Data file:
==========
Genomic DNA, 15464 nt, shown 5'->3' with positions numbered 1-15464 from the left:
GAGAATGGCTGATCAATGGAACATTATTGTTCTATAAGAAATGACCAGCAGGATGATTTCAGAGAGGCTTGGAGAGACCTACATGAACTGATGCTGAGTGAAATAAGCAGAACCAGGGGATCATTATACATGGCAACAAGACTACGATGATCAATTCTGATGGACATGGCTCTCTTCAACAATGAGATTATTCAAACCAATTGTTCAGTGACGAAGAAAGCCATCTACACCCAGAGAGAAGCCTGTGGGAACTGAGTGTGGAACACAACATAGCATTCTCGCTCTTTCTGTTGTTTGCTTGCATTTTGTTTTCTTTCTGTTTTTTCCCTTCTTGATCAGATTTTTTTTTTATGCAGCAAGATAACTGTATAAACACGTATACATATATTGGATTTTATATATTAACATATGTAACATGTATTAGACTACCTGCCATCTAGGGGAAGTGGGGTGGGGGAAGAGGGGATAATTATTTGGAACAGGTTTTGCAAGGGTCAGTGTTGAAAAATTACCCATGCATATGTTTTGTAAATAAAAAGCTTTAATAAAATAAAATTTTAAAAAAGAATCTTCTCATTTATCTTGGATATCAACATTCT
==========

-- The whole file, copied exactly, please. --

Genomic DNA, 15464 nt, shown 5'->3' with positions numbered 1-15464 from the left:
GAGAATGGCTGATCAATGGAACATTATTGTTCTATAAGAAATGACCAGCAGGATGATTTCAGAGAGGCTTGGAGAGACCTACATGAACTGATGCTGAGTGAAATAAGCAGAACCAGGGGATCATTATACATGGCAACAAGACTACGATGATCAATTCTGATGGACATGGCTCTCTTCAACAATGAGATTATTCAAACCAATTGTTCAGTGACGAAGAAAGCCATCTACACCCAGAGAGAAGCCTGTGGGAACTGAGTGTGGAACACAACATAGCATTCTCGCTCTTTCTGTTGTTTGCTTGCATTTTGTTTTCTTTCTGTTTTTTCCCTTCTTGATCAGATTTTTTTTTTATGCAGCAAGATAACTGTATAAACACGTATACATATATTGGATTTTATATATTAACATATGTAACATGTATTAGACTACCTGCCATCTAGGGGAAGTGGGGTGGGGGAAGAGGGGATAATTATTTGGAACAGGTTTTGCAAGGGTCAGTGTTGAAAAATTACCCATGCATATGTTTTGTAAATAAAAAGCTTTAATAAAATAAAATTTTAAAAAAGAATCTTCTCATTTATCTTGGATATCAACATTCT